The following are points to consider when conducting a model/portrait photo shoots. In this post, I will be discussing the matter of composition, angle, backgrounds, and lightings; areas in which beginners usually make mistakes in.
Pay close attention to the composition when photographing a person. If the scene above the head of the object supports and establishes the mood of the photograph, then it’s fine; but if not, you should not leave too much space above the mode’s head. Also pay attention not to cut off any appendages that may make a photograph seem cramped (such as the elbow or the ear), and also avoid photographing with the legs of the model positioned facing directly at the camera.
To get balanced body proportions of the model, don’t forget to shoot at eye level (relative to the model). If you are shooting a close-up shot (consists of the model’s head to his/her shoulder), then align your lens with the nose of the model. If you’re composing a half-body shot, align the lens at chest-level. And when it’s a full-body shot you’re shooting, align to the waist. If you do not align as such, the model may seem shorter than he/she really is. Conversely, if you position the lens too low, the model will seem taller and the lower part of the model’s body (feet and waist) will seem wider.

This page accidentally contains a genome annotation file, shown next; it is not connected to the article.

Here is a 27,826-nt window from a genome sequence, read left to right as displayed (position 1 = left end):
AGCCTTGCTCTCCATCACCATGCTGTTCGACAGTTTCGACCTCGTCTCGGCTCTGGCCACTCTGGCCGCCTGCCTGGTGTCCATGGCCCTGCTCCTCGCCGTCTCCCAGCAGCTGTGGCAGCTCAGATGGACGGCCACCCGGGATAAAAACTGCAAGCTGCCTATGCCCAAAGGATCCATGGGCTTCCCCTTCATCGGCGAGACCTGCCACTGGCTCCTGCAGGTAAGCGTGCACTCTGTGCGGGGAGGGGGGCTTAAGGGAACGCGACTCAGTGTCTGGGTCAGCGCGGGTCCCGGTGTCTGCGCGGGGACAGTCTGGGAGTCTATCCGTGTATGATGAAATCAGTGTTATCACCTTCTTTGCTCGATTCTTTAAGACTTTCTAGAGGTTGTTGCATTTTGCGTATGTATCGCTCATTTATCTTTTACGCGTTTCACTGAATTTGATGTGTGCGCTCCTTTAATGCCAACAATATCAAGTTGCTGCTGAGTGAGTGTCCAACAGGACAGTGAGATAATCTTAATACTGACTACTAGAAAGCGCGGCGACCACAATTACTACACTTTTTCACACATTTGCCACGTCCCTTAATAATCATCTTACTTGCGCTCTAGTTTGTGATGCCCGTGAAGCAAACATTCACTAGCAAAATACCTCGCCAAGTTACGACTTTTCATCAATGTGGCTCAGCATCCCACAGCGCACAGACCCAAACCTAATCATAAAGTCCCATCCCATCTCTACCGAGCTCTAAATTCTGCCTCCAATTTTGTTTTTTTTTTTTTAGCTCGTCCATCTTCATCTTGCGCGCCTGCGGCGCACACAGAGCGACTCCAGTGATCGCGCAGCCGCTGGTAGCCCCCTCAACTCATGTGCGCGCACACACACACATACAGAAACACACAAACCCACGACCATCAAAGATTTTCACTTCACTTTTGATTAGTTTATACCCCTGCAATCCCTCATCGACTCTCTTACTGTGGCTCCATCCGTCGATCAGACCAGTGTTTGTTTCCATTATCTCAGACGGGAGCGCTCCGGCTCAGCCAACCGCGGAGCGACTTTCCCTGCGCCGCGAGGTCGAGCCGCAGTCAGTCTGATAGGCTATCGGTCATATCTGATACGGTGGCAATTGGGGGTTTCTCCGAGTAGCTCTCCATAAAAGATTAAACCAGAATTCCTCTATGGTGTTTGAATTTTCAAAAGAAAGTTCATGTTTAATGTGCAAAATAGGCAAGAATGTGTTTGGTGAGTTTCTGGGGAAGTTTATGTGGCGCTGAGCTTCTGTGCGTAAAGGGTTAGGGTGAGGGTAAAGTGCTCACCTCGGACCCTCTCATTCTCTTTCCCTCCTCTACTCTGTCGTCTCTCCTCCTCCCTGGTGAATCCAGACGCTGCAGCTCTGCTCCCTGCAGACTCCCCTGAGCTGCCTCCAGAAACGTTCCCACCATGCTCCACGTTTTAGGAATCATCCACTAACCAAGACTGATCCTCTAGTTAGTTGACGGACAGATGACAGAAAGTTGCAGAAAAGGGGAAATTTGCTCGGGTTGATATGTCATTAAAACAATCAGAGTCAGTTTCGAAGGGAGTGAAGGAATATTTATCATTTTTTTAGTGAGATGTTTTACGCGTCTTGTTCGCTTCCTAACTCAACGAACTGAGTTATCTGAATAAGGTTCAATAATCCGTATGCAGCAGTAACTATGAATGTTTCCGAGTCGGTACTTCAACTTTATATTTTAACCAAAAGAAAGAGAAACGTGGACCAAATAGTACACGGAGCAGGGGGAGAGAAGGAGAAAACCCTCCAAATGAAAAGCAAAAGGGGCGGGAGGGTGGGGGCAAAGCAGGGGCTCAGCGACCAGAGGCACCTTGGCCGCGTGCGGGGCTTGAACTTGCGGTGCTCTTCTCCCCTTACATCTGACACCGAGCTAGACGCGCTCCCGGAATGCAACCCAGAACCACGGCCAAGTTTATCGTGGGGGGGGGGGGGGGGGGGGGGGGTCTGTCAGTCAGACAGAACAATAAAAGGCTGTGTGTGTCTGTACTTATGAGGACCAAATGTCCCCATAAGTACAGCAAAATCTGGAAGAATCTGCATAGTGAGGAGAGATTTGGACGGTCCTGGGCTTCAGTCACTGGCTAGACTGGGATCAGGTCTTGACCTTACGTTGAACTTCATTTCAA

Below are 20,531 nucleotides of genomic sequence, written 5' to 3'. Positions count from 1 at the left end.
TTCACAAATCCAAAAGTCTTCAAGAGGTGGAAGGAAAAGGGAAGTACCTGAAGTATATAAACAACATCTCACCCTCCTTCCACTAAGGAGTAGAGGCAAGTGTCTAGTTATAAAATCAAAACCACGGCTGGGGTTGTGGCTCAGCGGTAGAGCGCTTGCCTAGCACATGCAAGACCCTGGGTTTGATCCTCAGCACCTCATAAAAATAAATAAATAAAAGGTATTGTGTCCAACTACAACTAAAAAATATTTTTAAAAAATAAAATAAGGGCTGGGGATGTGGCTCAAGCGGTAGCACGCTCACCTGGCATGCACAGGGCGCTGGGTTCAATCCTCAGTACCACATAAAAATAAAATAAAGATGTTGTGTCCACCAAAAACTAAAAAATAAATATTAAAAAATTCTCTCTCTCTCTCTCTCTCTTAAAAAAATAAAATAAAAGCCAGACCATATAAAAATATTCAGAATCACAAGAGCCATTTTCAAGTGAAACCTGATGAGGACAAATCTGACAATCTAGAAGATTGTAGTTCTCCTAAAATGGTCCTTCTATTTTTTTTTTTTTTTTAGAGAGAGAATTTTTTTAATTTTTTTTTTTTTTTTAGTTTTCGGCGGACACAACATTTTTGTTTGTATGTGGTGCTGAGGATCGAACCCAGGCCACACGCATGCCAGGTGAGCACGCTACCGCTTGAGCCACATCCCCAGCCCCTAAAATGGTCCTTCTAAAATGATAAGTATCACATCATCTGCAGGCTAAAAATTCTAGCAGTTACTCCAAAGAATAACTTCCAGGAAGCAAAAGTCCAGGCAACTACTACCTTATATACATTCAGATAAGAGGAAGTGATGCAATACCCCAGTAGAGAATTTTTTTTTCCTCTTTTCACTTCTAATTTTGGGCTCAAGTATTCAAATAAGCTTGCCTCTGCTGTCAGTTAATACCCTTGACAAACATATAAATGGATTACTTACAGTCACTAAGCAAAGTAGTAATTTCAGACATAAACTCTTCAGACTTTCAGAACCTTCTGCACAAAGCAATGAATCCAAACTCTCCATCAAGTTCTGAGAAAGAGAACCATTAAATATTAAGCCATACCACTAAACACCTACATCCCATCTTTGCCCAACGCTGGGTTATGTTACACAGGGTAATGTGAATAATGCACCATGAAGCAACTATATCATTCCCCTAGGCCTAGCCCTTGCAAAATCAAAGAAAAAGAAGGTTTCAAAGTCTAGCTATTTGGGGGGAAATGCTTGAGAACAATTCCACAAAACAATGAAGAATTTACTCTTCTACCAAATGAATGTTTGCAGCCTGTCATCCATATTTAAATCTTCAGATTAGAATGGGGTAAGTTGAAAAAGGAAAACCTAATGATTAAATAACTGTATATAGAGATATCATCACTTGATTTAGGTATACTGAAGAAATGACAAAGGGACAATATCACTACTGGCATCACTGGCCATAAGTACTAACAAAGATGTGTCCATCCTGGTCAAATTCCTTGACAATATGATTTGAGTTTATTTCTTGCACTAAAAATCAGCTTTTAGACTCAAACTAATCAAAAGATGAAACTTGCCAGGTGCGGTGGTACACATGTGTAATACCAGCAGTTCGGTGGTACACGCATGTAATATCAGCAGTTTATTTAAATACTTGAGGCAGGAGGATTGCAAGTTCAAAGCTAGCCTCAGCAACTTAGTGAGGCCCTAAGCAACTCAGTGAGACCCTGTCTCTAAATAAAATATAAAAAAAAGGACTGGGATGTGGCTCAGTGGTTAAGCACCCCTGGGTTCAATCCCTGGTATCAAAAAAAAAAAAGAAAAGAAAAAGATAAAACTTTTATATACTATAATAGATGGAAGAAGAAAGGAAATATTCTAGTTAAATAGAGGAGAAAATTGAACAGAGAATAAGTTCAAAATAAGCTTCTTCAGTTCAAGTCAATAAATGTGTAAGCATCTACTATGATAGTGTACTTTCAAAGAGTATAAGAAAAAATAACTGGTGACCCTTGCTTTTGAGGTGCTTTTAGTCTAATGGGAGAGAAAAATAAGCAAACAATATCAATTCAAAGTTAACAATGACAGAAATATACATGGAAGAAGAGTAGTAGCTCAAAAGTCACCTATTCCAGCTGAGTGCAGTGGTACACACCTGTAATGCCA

Another thing to closely consider is the background of the shot. Don’t just focus on the model; also take note of the background. Often times there is something in the background that disrupts the scene; such an electrical pole, cables, and passersby. If the background is distracting and obvious, you should consider other angles or change locations. When photographing a model outdoors, choose rather secluded locations with soft backgrounds so the model becomes the main point of interest of the photograph. Also pay attention to the contrast between the background and the object. Backlight will occur if the background is too bright, resulting in the model seeming to dark in contrast. In such situation, fill-in flash is necessary.
Lighting is important in composing a photo. Avoid frontal lighting that illuminates directly onto the face of the model; because illumination from the front will give the face and image a flat two-dimensional feel. Place the model or the light source slightly to the side so that shadows on the face create a more three-dimensional feel. To distinguish the object from the background, shining a rim light is a good idea. Also, when photographing outdoors, try to schedule your shoot when the sun rays are still soft ( 8 – 10 in the morning or 3 -5 in the evening). This timing is characterized by the shadows that fall under the eyelids or nose and softer look of the neck.
Begginer’s Guide to Portrait Photography